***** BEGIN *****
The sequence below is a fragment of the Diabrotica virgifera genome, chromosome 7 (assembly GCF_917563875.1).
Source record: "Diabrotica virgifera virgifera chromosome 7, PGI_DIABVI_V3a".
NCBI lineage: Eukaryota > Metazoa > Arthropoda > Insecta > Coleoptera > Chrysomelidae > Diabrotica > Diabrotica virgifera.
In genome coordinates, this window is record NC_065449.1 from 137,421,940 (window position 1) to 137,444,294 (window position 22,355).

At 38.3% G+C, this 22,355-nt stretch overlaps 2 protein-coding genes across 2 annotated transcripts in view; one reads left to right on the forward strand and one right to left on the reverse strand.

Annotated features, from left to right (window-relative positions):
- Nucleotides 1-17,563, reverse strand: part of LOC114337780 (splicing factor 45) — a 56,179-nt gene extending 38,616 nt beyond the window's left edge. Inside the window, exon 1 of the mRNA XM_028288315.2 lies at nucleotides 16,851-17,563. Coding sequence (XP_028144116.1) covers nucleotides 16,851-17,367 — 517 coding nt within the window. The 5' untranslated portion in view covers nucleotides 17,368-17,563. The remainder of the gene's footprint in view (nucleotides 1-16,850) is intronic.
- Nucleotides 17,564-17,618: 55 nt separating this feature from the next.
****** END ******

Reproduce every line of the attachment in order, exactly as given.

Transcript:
The sequence below is a fragment of the Diabrotica virgifera genome, chromosome 7 (assembly GCF_917563875.1).
Source record: "Diabrotica virgifera virgifera chromosome 7, PGI_DIABVI_V3a".
NCBI lineage: Eukaryota > Metazoa > Arthropoda > Insecta > Coleoptera > Chrysomelidae > Diabrotica > Diabrotica virgifera.
In genome coordinates, this window is record NC_065449.1 from 137,421,940 (window position 1) to 137,444,294 (window position 22,355).

At 38.3% G+C, this 22,355-nt stretch overlaps 2 protein-coding genes across 2 annotated transcripts in view; one reads left to right on the forward strand and one right to left on the reverse strand.

Annotated features, from left to right (window-relative positions):
- Nucleotides 1-17,563, reverse strand: part of LOC114337780 (splicing factor 45) — a 56,179-nt gene extending 38,616 nt beyond the window's left edge. Inside the window, exon 1 of the mRNA XM_028288315.2 lies at nucleotides 16,851-17,563. Coding sequence (XP_028144116.1) covers nucleotides 16,851-17,367 — 517 coding nt within the window. The 5' untranslated portion in view covers nucleotides 17,368-17,563. The remainder of the gene's footprint in view (nucleotides 1-16,850) is intronic.
- Nucleotides 17,564-17,618: 55 nt separating this feature from the next.